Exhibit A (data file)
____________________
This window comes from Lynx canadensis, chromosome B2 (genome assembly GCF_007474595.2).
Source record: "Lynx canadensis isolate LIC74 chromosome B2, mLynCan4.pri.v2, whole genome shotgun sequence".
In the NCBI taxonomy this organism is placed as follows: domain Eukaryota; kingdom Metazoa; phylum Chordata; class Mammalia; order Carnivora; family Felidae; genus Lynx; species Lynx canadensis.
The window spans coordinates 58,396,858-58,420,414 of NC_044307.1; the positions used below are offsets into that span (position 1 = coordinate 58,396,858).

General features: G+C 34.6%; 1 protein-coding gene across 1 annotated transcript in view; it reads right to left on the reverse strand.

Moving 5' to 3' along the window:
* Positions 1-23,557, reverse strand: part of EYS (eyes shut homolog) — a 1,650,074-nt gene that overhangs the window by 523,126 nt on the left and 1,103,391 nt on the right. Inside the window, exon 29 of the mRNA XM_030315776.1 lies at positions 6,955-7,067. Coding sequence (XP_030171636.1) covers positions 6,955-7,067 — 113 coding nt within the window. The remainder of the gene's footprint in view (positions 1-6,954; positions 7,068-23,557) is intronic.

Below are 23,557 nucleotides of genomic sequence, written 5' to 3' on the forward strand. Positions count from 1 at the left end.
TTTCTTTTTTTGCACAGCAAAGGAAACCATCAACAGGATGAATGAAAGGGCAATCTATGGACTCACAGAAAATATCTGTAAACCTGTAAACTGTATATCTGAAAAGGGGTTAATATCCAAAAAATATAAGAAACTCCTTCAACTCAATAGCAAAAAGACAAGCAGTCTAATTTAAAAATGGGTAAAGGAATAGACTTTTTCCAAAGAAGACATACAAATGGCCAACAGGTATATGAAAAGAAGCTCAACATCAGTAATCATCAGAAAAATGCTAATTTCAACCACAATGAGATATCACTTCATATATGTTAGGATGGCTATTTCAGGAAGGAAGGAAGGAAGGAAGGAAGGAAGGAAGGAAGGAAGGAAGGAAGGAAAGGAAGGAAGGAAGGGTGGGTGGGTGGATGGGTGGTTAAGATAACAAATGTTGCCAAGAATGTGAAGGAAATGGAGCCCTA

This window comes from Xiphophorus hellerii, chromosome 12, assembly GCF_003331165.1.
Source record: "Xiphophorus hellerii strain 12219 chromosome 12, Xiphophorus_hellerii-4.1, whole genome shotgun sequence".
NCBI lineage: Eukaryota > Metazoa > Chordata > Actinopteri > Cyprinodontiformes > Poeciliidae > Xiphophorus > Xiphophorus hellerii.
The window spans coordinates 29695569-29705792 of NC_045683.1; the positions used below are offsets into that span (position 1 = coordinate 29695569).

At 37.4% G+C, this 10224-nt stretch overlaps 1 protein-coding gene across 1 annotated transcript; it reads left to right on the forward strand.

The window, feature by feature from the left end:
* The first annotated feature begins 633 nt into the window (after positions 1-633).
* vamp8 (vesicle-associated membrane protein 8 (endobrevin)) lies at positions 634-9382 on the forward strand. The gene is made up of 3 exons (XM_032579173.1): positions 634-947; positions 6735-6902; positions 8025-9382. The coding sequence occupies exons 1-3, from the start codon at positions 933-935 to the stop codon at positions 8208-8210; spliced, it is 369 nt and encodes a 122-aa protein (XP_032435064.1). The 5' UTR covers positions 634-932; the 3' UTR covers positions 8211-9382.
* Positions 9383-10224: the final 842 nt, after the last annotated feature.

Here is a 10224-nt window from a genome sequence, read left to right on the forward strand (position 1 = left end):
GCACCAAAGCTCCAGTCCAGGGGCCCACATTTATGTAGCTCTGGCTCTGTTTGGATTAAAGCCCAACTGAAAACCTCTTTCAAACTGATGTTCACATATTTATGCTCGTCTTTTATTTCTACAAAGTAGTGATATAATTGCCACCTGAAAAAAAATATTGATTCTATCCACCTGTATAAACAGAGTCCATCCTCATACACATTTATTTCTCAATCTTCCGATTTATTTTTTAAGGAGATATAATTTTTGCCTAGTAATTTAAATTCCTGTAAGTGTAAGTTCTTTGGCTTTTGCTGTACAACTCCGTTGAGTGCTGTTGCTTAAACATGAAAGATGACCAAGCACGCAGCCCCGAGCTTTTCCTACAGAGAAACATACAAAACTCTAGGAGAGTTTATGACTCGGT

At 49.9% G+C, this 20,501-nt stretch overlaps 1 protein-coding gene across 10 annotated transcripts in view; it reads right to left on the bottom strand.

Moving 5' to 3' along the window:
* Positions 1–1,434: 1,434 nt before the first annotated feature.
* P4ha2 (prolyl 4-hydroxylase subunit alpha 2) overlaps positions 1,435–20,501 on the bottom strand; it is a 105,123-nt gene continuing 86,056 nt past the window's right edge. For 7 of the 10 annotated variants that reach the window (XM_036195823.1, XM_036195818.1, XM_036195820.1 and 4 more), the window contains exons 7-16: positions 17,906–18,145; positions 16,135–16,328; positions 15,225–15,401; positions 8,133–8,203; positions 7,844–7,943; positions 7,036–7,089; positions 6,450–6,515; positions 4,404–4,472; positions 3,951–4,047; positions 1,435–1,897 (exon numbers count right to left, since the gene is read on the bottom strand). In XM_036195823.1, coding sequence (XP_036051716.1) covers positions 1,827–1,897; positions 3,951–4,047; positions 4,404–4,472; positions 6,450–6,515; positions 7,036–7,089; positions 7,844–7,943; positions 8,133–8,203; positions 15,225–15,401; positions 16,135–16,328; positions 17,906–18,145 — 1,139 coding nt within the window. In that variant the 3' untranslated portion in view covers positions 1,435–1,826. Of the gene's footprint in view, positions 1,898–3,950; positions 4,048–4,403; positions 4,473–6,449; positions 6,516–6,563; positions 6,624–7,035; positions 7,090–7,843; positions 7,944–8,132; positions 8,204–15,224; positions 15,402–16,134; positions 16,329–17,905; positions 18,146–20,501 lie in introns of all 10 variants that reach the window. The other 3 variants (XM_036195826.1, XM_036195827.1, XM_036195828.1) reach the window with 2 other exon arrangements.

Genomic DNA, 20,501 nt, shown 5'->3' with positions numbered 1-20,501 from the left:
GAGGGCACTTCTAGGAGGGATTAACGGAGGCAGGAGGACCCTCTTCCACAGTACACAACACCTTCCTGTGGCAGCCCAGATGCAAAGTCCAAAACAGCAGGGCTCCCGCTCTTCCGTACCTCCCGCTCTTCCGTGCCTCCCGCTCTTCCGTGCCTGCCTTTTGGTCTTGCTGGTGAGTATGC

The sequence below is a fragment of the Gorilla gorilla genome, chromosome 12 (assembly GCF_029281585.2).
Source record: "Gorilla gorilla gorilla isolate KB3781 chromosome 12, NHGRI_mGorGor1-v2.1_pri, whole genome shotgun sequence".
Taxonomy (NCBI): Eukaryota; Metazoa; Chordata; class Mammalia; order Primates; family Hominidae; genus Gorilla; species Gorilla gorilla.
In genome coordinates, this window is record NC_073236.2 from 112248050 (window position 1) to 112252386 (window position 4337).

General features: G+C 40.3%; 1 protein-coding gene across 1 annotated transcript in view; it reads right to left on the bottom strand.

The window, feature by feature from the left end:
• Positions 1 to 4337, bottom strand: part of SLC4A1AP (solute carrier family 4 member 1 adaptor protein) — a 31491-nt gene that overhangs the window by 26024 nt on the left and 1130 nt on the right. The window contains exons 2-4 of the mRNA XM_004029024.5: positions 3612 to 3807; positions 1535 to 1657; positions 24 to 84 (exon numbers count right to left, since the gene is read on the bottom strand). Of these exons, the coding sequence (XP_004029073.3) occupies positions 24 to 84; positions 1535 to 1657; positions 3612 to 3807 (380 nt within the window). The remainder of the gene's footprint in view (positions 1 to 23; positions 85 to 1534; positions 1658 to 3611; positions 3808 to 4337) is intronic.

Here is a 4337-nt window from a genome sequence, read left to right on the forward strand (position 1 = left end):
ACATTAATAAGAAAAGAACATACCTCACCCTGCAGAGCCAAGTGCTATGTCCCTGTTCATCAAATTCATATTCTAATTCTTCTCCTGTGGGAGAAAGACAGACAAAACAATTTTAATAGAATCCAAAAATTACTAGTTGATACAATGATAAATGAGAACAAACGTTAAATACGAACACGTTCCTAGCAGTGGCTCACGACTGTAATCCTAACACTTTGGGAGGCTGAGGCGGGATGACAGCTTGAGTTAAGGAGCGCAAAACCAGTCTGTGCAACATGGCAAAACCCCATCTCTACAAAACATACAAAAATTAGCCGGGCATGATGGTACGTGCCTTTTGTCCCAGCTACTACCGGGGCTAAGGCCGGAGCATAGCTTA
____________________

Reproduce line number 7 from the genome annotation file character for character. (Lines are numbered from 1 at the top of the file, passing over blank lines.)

* Positions 1-23,557, reverse strand: part of EYS (eyes shut homolog) — a 1,650,074-nt gene that overhangs the window by 523,126 nt on the left and 1,103,391 nt on the right. Inside the window, exon 29 of the mRNA XM_030315776.1 lies at positions 6,955-7,067. Coding sequence (XP_030171636.1) covers positions 6,955-7,067 — 113 coding nt within the window. The remainder of the gene's footprint in view (positions 1-6,954; positions 7,068-23,557) is intronic.